Russell T. Davies’ (Years and Years) adaptation of Shakespeare’s classic romantic comedy managed something I’ve never seen in this play: a real sense of danger and motivation. Even Julie Taymor’s inventive take on it didn’t manage that. But Davies also had the courage to reconceive the story and edit it down to 90 minutes. Honestly, it is the better for it in this production. It helps balance the characters into a true ensemble and streamline the story without losing the intent. And director David Kerr took Davies’ script and ran with it.
From its opening, with John Hannah (Sliding Doors) blasting onto scene as a tyrannous Theseus, we know we’re in for something different. This Midsummer owes a lot to many films, from Richard III and Silence of the Lambs to Hunger Games and Wizard of Oz, and a slew of others too long to mention. Few of these are overdone, most are brushstrokes to evoke emotions. But it all works nicely.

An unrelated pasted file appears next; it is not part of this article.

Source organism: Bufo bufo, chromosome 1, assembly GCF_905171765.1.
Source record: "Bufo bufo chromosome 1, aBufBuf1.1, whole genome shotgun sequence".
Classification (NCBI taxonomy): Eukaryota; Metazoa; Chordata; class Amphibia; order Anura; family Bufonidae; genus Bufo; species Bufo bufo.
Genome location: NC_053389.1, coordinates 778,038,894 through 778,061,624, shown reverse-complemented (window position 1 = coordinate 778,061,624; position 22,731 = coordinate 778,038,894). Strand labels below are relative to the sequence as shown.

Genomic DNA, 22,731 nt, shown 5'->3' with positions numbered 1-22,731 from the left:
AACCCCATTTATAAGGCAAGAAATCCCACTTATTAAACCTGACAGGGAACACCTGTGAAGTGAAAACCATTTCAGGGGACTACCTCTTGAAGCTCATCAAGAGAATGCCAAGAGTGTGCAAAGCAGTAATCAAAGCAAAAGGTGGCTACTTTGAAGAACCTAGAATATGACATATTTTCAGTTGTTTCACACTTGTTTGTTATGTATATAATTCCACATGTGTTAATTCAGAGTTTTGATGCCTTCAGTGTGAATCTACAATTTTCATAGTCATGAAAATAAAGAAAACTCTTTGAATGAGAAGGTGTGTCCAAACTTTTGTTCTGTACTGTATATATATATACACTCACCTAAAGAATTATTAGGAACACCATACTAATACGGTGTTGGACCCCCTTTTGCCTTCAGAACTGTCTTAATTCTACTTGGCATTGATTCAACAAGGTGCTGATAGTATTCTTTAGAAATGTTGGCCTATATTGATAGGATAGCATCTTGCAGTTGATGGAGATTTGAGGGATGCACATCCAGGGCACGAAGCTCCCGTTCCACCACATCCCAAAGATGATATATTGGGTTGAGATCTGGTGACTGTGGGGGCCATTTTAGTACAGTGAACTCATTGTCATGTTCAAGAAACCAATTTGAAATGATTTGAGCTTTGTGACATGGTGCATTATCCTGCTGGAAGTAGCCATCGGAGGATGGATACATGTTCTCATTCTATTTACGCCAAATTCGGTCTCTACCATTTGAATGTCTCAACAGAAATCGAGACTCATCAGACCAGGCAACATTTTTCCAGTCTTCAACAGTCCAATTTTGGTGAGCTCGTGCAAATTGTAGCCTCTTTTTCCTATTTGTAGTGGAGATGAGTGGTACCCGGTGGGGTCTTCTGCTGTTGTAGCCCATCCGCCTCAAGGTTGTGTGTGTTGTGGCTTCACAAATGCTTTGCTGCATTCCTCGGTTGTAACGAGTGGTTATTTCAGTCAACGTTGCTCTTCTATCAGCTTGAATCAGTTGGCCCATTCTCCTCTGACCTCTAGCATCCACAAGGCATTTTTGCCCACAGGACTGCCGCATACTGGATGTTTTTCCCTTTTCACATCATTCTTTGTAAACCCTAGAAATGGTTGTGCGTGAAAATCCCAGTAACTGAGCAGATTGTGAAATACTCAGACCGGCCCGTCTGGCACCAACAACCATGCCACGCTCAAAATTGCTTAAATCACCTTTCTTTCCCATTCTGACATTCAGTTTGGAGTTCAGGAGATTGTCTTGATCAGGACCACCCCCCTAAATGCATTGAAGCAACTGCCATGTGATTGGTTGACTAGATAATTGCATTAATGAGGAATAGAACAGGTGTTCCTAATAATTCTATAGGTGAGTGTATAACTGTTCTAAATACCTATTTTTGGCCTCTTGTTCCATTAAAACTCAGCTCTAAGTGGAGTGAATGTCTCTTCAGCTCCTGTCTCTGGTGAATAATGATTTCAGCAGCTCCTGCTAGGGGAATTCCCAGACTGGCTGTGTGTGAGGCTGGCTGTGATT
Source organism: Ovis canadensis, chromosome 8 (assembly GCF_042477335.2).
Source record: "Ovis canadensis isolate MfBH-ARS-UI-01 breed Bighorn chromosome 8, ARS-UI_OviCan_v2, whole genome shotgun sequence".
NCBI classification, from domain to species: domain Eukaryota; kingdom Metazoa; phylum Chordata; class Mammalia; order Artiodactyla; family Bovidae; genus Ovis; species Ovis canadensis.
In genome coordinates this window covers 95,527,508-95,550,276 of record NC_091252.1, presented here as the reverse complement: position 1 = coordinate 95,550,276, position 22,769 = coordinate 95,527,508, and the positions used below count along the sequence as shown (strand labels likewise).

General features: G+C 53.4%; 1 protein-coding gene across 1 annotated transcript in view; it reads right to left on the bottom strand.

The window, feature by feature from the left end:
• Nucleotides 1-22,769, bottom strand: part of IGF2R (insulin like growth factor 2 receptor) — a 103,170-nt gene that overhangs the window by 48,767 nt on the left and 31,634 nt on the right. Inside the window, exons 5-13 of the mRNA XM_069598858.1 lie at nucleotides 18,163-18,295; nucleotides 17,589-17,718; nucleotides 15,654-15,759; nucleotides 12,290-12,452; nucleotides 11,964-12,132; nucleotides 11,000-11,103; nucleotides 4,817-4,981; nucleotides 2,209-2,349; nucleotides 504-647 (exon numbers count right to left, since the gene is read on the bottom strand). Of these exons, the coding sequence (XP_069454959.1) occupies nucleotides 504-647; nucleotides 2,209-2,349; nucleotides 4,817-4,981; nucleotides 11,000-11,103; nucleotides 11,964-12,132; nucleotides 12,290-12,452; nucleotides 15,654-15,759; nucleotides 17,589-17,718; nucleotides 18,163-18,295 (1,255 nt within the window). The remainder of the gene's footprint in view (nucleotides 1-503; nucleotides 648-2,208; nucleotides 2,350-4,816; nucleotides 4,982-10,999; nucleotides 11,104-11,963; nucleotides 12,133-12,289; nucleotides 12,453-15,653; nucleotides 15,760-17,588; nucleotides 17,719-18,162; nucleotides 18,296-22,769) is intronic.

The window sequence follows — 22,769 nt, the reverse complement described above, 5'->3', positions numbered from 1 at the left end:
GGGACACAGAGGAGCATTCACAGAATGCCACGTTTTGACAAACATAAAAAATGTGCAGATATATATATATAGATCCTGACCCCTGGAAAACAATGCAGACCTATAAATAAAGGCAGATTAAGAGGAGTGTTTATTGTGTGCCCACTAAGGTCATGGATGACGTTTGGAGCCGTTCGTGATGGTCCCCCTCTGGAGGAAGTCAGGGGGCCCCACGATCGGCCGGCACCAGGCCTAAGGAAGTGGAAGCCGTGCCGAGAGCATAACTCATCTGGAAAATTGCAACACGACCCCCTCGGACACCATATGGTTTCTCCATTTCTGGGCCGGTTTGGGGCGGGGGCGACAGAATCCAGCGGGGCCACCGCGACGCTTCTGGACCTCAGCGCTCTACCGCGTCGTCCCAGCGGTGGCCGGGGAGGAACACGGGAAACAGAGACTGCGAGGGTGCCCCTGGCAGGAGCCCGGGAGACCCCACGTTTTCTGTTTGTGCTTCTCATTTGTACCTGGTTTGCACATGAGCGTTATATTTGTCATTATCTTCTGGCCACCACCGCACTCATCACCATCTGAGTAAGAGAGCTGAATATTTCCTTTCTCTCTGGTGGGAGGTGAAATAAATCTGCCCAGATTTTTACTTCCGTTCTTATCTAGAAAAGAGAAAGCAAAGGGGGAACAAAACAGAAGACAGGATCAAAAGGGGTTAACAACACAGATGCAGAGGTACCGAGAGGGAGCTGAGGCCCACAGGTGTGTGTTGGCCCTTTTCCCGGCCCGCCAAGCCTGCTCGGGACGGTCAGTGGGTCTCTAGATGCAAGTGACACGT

Matt Lucas (How to Talk to Girls at Parties) and Maxine Peake (The Bisexual) as Bottom and Titania are two of the amusing standouts, though the young lovers acquit themselves well too, especially Matthew Tennyson (Pride) and Prisca Bakare. I wanted to like Kate Kennedy’s Helena more, but it is always a challenging role to believe, even with the changes that helped it this round. If anyone really got short-changed in this production it was Hiran Abeysekera, whose Puck is entertaining, but most decidedly a minor character rather than the typical scene stealer he has become over the centuries.
As a whole, this is probably the best interpretation, and nearest to perfect, I’ve seen of this play. It’s also one of the best riffs on Shakespeare as well, showing both reverence and a keen sense of its current audience to make it accessible and enjoyable.